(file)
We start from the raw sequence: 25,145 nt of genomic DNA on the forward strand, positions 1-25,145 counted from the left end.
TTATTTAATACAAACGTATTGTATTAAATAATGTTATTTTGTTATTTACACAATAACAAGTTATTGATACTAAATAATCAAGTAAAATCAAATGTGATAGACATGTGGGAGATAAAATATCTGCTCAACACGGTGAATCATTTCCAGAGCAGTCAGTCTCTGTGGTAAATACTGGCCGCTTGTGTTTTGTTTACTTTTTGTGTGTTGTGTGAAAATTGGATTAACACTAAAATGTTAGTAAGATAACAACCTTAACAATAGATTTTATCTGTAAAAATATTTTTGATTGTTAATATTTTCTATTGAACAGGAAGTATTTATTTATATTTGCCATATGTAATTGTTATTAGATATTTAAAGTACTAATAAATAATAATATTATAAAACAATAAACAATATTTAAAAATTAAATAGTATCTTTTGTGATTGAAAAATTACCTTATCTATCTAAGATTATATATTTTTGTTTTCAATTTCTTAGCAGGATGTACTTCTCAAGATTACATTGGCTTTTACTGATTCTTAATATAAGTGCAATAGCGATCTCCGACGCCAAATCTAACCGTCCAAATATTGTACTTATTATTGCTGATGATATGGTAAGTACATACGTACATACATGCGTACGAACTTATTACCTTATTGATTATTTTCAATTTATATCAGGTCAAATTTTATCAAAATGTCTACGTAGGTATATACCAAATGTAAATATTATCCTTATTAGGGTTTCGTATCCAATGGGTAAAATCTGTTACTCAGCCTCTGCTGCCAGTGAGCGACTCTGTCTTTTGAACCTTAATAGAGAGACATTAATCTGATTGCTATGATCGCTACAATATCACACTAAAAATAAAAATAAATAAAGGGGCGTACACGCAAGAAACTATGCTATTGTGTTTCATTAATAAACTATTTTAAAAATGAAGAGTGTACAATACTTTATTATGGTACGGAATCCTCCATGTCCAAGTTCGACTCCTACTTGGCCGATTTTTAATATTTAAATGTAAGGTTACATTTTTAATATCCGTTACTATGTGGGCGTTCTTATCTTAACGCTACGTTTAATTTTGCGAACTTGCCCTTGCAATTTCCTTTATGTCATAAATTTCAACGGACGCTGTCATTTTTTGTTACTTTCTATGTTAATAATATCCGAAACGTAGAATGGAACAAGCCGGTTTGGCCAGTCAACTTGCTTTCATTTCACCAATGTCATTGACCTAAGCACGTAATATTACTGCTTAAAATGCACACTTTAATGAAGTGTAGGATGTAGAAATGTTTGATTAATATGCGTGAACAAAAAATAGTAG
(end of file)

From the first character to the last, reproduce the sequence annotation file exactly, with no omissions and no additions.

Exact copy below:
We start from the raw sequence: 25,145 nt of genomic DNA on the forward strand, positions 1-25,145 counted from the left end.
TTATTTAATACAAACGTATTGTATTAAATAATGTTATTTTGTTATTTACACAATAACAAGTTATTGATACTAAATAATCAAGTAAAATCAAATGTGATAGACATGTGGGAGATAAAATATCTGCTCAACACGGTGAATCATTTCCAGAGCAGTCAGTCTCTGTGGTAAATACTGGCCGCTTGTGTTTTGTTTACTTTTTGTGTGTTGTGTGAAAATTGGATTAACACTAAAATGTTAGTAAGATAACAACCTTAACAATAGATTTTATCTGTAAAAATATTTTTGATTGTTAATATTTTCTATTGAACAGGAAGTATTTATTTATATTTGCCATATGTAATTGTTATTAGATATTTAAAGTACTAATAAATAATAATATTATAAAACAATAAACAATATTTAAAAATTAAATAGTATCTTTTGTGATTGAAAAATTACCTTATCTATCTAAGATTATATATTTTTGTTTTCAATTTCTTAGCAGGATGTACTTCTCAAGATTACATTGGCTTTTACTGATTCTTAATATAAGTGCAATAGCGATCTCCGACGCCAAATCTAACCGTCCAAATATTGTACTTATTATTGCTGATGATATGGTAAGTACATACGTACATACATGCGTACGAACTTATTACCTTATTGATTATTTTCAATTTATATCAGGTCAAATTTTATCAAAATGTCTACGTAGGTATATACCAAATGTAAATATTATCCTTATTAGGGTTTCGTATCCAATGGGTAAAATCTGTTACTCAGCCTCTGCTGCCAGTGAGCGACTCTGTCTTTTGAACCTTAATAGAGAGACATTAATCTGATTGCTATGATCGCTACAATATCACACTAAAAATAAAAATAAATAAAGGGGCGTACACGCAAGAAACTATGCTATTGTGTTTCATTAATAAACTATTTTAAAAATGAAGAGTGTACAATACTTTATTATGGTACGGAATCCTCCATGTCCAAGTTCGACTCCTACTTGGCCGATTTTTAATATTTAAATGTAAGGTTACATTTTTAATATCCGTTACTATGTGGGCGTTCTTATCTTAACGCTACGTTTAATTTTGCGAACTTGCCCTTGCAATTTCCTTTATGTCATAAATTTCAACGGACGCTGTCATTTTTTGTTACTTTCTATGTTAATAATATCCGAAACGTAGAATGGAACAAGCCGGTTTGGCCAGTCAACTTGCTTTCATTTCACCAATGTCATTGACCTAAGCACGTAATATTACTGCTTAAAATGCACACTTTAATGAAGTGTAGGATGTAGAAATGTTTGATTAATATGCGTGAACAAAAAATAGTAG